Wednesday Aug 07, 2024
Thursday Aug 08, 2024
TC Superstar
Friday Aug 23, 2024
w/ Mother’s Milk | Night Cleaner
Monday Sep 09, 2024
Sour Widows
w/ Mallbangs
Friday Sep 20, 2024
Tinzo + Jojo
Saturday Sep 21, 2024
Alingon Mitra
Tuesday Oct 01, 2024
Friday Oct 04, 2024
Fake Fruit
w/ Spllit
Saturday Oct 05, 2024
Wednesday Oct 09, 2024
Monday Oct 21, 2024
French Police
w/ Wisteria
Monday Oct 28, 2024
Uz Jsme Doma
Friday Aug 02, 2024
18+ | 9:00 pm | $15
529 & Speakeasy Promotions & Triple Ds & Irrelevant Music Presents:

Juan Wauters

Juan Wauters

There’s freedom to be found in consistency. Until recently, Juan Wauters may not have agreed with this statement. As a touring musician and multinational citizen, transience had always come naturally to him. Circumstance, however, recently prompted him to reconsider the benefits of staying in one place: “During COVID I discovered / that I like stability,” he muses on the title track of his new album, “but the world still sees me / as a wandering rebel.” His most introspective work to date, Wauters’ sixth solo album Wandering Rebel finds the artist taking stock of how he’s changed, how the world sees him, and what he wants out of life.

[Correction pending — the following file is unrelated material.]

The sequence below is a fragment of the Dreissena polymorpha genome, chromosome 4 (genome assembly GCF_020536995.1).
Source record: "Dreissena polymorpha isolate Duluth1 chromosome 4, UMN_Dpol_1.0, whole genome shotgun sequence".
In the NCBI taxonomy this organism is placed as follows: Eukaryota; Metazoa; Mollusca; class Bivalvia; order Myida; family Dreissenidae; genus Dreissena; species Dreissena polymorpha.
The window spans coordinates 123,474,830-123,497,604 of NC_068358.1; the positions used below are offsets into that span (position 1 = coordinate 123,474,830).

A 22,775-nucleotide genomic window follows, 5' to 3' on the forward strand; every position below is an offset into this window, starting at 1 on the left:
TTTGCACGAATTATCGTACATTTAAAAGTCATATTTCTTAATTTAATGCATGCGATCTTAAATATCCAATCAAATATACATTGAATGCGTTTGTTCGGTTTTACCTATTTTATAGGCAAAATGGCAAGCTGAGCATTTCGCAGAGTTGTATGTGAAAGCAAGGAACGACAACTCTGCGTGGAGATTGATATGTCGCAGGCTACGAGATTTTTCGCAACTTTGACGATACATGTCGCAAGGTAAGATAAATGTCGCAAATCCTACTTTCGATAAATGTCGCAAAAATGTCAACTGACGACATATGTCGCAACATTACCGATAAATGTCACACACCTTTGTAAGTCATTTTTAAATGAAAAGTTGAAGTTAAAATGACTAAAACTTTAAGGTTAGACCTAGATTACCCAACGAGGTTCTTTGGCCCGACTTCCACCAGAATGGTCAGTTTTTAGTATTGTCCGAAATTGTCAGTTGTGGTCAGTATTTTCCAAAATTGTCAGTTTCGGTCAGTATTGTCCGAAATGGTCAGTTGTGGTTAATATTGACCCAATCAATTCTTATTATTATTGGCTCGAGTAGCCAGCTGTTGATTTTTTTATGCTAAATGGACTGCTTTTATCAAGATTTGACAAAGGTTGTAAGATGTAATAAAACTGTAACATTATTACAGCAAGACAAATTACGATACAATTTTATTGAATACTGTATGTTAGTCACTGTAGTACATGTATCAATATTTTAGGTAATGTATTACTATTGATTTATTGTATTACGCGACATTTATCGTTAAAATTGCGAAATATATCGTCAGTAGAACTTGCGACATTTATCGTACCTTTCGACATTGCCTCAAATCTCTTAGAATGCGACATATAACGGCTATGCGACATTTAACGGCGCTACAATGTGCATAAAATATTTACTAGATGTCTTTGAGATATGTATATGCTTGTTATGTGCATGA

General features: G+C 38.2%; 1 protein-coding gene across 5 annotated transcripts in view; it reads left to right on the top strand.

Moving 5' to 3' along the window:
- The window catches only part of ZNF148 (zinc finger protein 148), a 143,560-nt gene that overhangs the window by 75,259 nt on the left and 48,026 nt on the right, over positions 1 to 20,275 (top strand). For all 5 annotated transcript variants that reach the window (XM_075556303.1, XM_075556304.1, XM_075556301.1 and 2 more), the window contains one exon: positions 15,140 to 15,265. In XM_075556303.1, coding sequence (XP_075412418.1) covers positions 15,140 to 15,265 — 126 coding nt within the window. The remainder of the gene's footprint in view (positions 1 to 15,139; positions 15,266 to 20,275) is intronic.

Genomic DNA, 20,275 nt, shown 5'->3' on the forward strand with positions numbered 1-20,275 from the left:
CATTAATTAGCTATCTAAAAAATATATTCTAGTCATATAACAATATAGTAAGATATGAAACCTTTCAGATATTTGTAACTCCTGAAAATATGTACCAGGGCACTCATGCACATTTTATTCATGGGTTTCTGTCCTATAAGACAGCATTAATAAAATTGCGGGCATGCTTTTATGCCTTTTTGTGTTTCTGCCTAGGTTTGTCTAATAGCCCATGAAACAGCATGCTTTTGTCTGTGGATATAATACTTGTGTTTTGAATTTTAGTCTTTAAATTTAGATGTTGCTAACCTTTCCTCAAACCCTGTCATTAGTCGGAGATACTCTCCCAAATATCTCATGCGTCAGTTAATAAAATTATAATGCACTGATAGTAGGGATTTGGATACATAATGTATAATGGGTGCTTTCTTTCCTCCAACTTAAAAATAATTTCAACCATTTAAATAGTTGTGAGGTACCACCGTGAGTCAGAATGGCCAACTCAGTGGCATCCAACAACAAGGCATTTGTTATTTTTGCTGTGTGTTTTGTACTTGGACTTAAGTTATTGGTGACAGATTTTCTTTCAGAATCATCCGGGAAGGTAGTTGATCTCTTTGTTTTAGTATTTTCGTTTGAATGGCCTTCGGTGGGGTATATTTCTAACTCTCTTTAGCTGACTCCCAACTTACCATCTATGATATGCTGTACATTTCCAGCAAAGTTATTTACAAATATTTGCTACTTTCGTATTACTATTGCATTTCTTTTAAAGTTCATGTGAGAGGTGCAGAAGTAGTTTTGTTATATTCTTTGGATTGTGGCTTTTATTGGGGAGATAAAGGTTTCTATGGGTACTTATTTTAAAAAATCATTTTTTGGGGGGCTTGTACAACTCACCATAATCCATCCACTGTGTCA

From his early days as a founding member of Queens-based garage act The Beets to his impressive solo career, Wauters has spent the better part of the last decade on the road. When he wasn’t touring or recording, he was gathering material, traversing Latin America to write his 2019 Spanish-language opus La Onda de Juan Pablo, then heading North to collaborate with friends like Mac DeMarco, Homeshake, Nick Hakim and more for 2021’s boisterous Real Life Situations. Apart from intermissions in his home base of Jackson Heights, Queens, Wauters has been notoriously hard to pin down.